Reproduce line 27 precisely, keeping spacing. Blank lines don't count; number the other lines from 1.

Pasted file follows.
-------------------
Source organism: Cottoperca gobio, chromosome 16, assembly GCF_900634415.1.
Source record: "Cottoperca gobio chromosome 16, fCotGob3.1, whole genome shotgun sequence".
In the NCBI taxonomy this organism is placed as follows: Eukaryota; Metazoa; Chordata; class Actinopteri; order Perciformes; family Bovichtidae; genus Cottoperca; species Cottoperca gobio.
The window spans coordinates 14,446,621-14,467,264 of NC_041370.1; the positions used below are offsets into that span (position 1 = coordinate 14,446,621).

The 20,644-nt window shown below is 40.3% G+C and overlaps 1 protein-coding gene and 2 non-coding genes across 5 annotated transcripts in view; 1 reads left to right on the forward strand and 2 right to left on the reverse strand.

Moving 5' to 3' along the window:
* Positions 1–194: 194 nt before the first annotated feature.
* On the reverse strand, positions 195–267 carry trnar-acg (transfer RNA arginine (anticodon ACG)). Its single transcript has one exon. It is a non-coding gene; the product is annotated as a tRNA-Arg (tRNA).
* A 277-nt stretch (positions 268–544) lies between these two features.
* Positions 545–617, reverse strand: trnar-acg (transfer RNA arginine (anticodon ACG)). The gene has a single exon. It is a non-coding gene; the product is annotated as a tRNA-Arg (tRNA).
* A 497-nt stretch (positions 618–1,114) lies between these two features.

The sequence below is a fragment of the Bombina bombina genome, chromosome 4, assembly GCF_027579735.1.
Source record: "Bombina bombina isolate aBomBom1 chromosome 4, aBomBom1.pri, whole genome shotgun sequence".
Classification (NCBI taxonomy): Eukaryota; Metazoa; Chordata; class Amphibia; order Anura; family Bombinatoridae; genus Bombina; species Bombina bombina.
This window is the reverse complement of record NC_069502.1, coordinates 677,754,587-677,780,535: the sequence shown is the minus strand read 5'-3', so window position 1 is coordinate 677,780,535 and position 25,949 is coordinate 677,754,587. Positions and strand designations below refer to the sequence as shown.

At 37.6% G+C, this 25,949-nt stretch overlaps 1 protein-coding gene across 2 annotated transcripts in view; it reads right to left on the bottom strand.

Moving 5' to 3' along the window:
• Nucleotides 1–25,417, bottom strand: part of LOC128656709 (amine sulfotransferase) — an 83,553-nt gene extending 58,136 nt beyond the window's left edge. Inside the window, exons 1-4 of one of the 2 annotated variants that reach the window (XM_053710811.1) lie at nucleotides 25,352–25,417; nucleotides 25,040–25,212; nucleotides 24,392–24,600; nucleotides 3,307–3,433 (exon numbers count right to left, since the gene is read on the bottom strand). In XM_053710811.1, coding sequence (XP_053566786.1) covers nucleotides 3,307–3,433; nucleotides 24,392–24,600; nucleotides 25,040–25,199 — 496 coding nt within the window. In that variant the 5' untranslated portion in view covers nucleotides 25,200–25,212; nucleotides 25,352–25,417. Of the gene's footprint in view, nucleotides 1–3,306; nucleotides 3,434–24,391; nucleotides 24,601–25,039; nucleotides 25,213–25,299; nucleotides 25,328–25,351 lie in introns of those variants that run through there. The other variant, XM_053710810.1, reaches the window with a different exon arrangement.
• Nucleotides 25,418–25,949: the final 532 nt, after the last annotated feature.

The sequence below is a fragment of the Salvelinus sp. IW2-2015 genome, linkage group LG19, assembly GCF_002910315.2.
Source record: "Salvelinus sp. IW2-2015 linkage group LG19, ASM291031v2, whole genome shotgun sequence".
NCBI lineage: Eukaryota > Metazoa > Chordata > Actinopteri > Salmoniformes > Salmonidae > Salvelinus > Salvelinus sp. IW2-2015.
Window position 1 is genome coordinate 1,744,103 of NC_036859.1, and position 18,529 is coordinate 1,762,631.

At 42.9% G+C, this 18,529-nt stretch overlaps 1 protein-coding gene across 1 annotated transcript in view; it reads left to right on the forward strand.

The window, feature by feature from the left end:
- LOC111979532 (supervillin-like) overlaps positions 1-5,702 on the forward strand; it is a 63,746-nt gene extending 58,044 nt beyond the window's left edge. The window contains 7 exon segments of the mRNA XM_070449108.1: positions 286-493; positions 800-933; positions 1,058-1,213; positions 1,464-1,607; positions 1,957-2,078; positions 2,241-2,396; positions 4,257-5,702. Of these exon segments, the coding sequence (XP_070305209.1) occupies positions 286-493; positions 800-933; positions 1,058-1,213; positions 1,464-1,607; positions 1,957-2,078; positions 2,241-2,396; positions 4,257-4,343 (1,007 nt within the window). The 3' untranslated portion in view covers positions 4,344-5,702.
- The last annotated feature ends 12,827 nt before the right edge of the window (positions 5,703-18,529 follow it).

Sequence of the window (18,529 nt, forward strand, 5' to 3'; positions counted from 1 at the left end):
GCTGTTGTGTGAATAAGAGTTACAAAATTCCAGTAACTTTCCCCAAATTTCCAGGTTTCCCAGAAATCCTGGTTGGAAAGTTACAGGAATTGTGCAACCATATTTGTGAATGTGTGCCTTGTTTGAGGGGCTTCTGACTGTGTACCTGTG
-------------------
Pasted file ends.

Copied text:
- The last annotated feature ends 12,827 nt before the right edge of the window (positions 5,703-18,529 follow it).